1939: CHRISTMAS LIKELY TO BE BRIGHT There is Food in Plenty and Big Choice of Gifts BY OUR WOMAN REPRESENTATIVE All is set for a Merry Christmas in Aberdeen this year. People are finding that the background of war strain gives ordinary celebrations a new importance. And so they have already begun to explore the shops, where enticing gifts are displayed. With few exceptions, there is no scarcity of those things which go to make up Christmas. Visits paid to well-known Aberdeen drapers, toy and grocers'shops assured me of that.
POPULAR GIFTS The most popular gifts this year are Service presents for menfolk, colourful presents for womenfolk, and topical toys for young folk. There is a great run on shirts, woollen garments and wool to knit comforts for men on service. But light relief is not forgotten, and women are visiting confectioners and bookshops before dispatching their parcels. This much I learnt in one of Aberdeen's big stores. There also I saw the display of articles, useful and frivolous, which will find their way as gifts to Aberdeen women. "War or no war," I was told, "women will always want to be pretty. We are selling many beauty aids and perfumes. We expect that it will be a handkerchief Christmas for lots of people who have less money to spend. As handkerchiefs range from sheer utility to sheer frivolity, we're expecting a rush on them."
EXTENSIVE CHOICE The choice of gifts is bewildering. There are Chinese panels of gay embroidery, ideal for brightening black-out rooms; ever acceptable gloves and stockings; gleaming brassware; slipper cases with gas mask compartments; cushions; electric toasters; table and bed linen; baby wear and baby baskets, which have replaced cradles; handbags of all shapes and sizes and all price grades; brightly coloured vases and flower bowls; underwear sets, some in wool, some in silk, all dainty; reading lamps, and scarves. And most important of all, there is no drastic change in general prices. The children, too, will not suffer from any lack of choice in toys. The newest are anti-aircraft guns and searchlights. The guns shoot wooden pellets, and the searchlights, because they are complete with batteries, are very likely to appeal to mother and father as well as the bairns. Dolls, of course, are always favourites. Soldiers and aeroplanes are first favourites with small boys for Christmas, 1939. But there are many who plump for farms and cowboy outfits; traffic lights and mechanical toys; camouflaged lorries and tanks; and all the other types of modern playthings which make father say portentously. "In my young days. . . "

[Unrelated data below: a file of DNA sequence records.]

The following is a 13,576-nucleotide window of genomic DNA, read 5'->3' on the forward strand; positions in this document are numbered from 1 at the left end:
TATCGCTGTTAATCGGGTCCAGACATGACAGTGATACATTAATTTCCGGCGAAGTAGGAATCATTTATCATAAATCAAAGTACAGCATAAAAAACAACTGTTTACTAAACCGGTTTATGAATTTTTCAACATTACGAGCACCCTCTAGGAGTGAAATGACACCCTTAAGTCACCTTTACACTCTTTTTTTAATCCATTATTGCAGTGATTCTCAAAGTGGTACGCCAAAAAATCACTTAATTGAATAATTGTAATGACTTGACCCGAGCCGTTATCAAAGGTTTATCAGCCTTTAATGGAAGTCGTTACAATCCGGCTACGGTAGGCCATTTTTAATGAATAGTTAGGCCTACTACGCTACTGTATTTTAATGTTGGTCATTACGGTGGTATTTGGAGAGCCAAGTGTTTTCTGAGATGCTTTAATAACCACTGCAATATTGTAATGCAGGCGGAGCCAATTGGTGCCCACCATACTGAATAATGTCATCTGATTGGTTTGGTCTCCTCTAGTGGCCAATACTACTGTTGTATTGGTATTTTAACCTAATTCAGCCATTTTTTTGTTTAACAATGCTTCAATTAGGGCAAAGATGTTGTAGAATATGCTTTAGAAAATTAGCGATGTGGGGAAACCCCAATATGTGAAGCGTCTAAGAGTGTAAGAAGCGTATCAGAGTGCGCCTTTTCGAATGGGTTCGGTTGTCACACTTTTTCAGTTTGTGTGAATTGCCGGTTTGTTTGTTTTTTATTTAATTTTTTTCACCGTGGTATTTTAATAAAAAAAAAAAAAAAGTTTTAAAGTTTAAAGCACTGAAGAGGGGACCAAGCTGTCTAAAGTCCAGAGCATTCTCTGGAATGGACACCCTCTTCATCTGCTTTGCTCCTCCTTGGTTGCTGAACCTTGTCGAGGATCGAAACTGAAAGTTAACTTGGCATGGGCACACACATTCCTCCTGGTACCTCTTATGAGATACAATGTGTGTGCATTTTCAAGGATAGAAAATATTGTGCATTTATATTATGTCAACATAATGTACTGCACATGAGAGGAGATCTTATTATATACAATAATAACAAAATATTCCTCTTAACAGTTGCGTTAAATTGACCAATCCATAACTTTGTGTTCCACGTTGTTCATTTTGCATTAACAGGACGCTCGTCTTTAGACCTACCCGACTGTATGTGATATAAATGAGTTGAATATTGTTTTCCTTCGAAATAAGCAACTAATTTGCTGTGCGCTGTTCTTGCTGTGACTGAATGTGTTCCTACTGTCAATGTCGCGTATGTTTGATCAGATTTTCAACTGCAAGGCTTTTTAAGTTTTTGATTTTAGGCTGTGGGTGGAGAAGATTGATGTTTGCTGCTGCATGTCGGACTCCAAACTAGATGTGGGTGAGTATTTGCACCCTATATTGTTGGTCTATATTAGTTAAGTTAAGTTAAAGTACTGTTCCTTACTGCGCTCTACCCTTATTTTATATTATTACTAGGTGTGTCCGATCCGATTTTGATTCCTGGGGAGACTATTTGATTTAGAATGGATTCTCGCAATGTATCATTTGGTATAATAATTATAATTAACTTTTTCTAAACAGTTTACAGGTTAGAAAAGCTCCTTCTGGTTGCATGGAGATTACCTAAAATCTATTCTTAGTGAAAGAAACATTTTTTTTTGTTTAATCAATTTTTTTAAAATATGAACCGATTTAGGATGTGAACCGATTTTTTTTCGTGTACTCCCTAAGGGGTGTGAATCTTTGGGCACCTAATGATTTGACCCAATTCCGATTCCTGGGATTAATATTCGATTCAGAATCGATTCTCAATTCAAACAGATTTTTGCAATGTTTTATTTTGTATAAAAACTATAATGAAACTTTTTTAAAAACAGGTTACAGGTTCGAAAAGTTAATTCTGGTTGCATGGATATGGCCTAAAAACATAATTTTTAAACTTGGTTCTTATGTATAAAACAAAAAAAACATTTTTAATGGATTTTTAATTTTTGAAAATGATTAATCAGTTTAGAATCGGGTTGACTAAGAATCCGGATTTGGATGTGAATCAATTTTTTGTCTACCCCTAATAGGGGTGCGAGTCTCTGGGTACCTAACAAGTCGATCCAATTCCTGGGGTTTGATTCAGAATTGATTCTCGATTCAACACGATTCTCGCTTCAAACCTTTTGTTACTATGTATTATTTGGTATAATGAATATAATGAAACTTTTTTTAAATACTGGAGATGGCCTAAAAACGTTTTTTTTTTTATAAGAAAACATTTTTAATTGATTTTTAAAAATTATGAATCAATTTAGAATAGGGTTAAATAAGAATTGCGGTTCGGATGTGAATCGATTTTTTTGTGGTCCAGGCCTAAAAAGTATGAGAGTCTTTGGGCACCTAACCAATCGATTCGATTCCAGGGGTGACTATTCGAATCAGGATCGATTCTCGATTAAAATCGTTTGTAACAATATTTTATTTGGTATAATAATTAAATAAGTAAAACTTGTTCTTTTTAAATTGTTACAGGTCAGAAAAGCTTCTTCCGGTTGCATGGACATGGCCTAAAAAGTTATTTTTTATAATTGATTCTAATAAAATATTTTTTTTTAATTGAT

INDOOR GAMES In the toy shops are to be found all kinds of indoor games which appeal to both grown-ups and children. Since the coming of the black-out they have achieved great popularity. A.R.P. is the most topical, and the most novel is a dart board encased in glass, with which suction darts are used. It's an economical investment for four games can be played on it - darts, shove ha'penny, cricket and draughts. As for Christmas fare, practically everything that signifies Christmas in the way of food is to be found in plenty. The pudding won't suffer, for there is no scarcity of currants and raisins and other ingredients. On the other hand muscatel and Valencia raisins cannot be had, and almonds are very expensive. At a well known grocer's shop I was told how they have received many orders for Christmas puddings to be sent abroad. Mincemeat is plentiful for the reason that the good brands were all made some months ago. They improve with keeping. And there will be no lack of sweets, although the fine Continental brands are hard to come by. There will be turkeys on the market as usual - and finally, there is no dearth of fine wines. The public wants a Merry Christmas, and the shopkeepers are all prepared to give them what they want.
Source : Press and Journal Monday November 27th, 1939